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I have been thinking about design by contract lately and I was wondering what people think is the best way to assert pre-condition and post-condition of values in .NET? i.e. validating argument values to a method.

Some people recommend Debug.Assert while others talk about using an if statement plus throwing an exception. What are the pros and cons of each?

What frameworks are available that you recommend?

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up vote 3 down vote accepted

We'll eventually use Code Contracts when .NET 4.0 ships. However, in our production code right now we have had great success with a "Guard" class along with common way to generate exceptions.

For more details, see my post about this.

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Another option is Spec#.

Spec# is an extension of the object-oriented language C#. It extends the type system to include non-null types and checked exceptions. It provides method contracts in the form of pre- and postconditions as well as object invariants.

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Spec# is perfect for this kind of stuff if you can get it into your build environment. – Brad Wilson Oct 1 '08 at 5:50

I prefer exceptions over asserts because if it's supposed to be that way and isn't, I want to know about it so I can fix it, and the coverage we get in debug mode is nowhere near real-life usage or coverage, so just using Debug.Assert doesn't do enough.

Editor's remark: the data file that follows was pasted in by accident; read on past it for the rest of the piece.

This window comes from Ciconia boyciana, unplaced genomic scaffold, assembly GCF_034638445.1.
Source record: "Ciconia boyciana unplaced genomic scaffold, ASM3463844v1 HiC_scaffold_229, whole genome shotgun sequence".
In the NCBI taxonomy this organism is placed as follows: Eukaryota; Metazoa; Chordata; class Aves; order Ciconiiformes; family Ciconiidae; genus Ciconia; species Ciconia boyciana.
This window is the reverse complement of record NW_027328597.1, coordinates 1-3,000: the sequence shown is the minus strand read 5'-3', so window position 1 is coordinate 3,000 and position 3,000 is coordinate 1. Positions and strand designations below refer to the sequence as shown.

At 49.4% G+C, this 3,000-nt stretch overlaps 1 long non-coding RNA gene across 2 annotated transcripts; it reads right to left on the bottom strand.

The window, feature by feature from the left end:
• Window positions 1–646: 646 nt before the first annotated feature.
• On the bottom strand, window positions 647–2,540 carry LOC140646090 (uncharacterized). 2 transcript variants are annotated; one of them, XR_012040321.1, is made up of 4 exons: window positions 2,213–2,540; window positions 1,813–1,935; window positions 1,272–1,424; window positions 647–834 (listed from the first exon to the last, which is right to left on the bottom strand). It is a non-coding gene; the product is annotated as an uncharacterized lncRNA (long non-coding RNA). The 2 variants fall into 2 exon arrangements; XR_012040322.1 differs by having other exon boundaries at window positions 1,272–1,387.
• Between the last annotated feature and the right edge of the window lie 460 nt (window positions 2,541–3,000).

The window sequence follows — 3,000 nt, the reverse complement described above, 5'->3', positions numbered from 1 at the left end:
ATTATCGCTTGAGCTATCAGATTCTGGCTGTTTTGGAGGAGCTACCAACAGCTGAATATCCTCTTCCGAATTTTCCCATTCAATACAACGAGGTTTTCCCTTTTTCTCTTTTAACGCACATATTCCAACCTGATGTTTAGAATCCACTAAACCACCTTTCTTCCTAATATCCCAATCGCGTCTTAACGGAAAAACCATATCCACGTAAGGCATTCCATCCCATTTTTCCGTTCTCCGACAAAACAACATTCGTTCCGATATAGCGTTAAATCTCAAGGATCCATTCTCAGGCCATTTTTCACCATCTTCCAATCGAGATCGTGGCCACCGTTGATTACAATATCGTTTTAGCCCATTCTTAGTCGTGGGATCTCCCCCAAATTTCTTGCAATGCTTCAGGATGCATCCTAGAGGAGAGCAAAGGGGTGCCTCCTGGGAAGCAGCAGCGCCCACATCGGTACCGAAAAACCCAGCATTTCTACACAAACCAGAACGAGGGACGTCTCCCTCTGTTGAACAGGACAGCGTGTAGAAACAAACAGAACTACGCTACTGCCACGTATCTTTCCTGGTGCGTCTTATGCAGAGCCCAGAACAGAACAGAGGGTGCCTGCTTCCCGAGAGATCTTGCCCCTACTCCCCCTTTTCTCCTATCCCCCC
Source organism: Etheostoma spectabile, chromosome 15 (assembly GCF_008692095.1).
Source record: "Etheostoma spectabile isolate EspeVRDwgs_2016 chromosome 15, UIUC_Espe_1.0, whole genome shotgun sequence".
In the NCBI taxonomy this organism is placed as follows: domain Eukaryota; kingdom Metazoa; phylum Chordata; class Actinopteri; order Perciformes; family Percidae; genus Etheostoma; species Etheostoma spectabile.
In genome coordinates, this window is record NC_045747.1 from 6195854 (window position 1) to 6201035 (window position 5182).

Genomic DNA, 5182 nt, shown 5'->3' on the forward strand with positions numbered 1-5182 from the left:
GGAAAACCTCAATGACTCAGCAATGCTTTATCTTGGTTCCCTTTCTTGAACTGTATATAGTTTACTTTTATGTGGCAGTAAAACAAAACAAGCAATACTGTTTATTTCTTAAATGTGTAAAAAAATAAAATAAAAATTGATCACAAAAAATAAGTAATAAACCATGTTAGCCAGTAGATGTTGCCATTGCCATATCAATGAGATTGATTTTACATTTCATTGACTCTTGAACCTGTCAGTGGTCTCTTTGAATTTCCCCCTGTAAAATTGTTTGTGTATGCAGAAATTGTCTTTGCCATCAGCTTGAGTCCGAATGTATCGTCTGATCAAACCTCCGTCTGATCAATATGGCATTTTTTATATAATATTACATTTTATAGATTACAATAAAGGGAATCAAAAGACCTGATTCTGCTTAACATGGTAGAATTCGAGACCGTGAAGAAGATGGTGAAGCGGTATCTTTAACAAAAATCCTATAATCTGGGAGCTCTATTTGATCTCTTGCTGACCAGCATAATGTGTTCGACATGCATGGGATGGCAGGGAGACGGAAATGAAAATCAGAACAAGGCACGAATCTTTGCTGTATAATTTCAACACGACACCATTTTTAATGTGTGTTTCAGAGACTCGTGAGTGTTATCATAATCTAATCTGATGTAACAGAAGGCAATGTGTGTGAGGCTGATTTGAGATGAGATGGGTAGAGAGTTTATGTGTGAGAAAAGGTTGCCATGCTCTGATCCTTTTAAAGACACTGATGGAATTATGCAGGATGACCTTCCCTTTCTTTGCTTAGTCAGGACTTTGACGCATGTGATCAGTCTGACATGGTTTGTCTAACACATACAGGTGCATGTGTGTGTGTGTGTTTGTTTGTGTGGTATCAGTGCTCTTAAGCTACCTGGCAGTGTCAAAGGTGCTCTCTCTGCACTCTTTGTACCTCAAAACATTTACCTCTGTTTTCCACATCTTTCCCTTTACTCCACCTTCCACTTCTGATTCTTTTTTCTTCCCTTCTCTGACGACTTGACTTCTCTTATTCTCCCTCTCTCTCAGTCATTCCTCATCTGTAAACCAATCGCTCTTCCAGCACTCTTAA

Using asserts means that you won't add bloat to your release code, but it means you only get to see when and why these contracts get broken if you catch them at it in a debug build.

Using exceptions means you get to see the contract breaking whenever it happens, debug or release, but it also means your release build contains more checks and code.

You could go with an inbetween approach and use Trace to trace out your pre and post conditions to some kind of application log, which you could use to debug problems. However, you'd need a way of harvesting these logs to learn what issues your users are encountering. THere is also the possibility of combing this with exceptions so you get exceptions for the more severe problems.

The way I see it though, is that if the contract is worth enforcing then its worth throwing an exception when it breaks. I think that's somewhat down to opinion and target application though. If you do throw exceptions, you probably want some form of incident reporting system that provides crash reports when raised exceptions are left unhandled.

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Generally speaking the idea behind a good DBC solution involves compile time checking of post and pre conditions, giving you a tighter feedback loop over exceptions. – Jim Burger Nov 4 '08 at 5:09

You could have a look at the fluent framework at http://conditions.codeplex.com/ Its open source and free.

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Spec# is the way to do it, which is a superset of C#. Now you have "Code Contracts", which is the language-agnostic version of Spec#, so now you can have code contracts in VB.NET, for example.

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